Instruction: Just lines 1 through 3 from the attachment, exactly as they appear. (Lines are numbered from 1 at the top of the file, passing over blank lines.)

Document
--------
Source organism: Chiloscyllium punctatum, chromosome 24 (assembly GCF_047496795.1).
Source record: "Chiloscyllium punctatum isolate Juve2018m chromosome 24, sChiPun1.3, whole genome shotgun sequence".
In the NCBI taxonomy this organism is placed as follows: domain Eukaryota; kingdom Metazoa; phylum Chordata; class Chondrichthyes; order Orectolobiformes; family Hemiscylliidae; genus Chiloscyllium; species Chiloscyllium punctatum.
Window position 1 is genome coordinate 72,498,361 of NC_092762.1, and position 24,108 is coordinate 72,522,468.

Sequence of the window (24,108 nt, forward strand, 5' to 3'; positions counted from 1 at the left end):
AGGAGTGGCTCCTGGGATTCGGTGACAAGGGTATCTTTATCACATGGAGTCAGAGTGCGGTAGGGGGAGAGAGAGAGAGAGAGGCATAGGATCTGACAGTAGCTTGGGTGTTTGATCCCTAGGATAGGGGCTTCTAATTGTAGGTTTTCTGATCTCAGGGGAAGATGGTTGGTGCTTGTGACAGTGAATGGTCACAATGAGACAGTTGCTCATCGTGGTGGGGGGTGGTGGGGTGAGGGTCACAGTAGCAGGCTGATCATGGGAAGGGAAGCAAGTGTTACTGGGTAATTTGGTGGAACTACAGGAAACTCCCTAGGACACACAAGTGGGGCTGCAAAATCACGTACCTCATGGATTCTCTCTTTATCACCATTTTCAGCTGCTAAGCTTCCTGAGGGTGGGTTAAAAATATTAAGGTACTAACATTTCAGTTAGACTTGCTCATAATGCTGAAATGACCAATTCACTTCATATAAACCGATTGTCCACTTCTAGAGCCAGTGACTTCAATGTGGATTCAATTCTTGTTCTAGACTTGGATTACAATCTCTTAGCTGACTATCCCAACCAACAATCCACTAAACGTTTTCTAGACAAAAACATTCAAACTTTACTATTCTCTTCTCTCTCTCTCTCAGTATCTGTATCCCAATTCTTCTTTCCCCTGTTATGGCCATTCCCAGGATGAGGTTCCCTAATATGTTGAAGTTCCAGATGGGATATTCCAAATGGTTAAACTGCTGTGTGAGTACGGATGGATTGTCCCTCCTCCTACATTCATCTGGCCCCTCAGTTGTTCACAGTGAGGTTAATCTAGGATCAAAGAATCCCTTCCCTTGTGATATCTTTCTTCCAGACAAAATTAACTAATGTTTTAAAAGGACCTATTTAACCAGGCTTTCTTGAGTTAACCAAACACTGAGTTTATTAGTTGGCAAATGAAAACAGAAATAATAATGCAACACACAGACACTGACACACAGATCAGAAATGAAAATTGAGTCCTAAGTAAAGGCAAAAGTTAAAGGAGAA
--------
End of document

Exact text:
Source organism: Chiloscyllium punctatum, chromosome 24 (assembly GCF_047496795.1).
Source record: "Chiloscyllium punctatum isolate Juve2018m chromosome 24, sChiPun1.3, whole genome shotgun sequence".
In the NCBI taxonomy this organism is placed as follows: domain Eukaryota; kingdom Metazoa; phylum Chordata; class Chondrichthyes; order Orectolobiformes; family Hemiscylliidae; genus Chiloscyllium; species Chiloscyllium punctatum.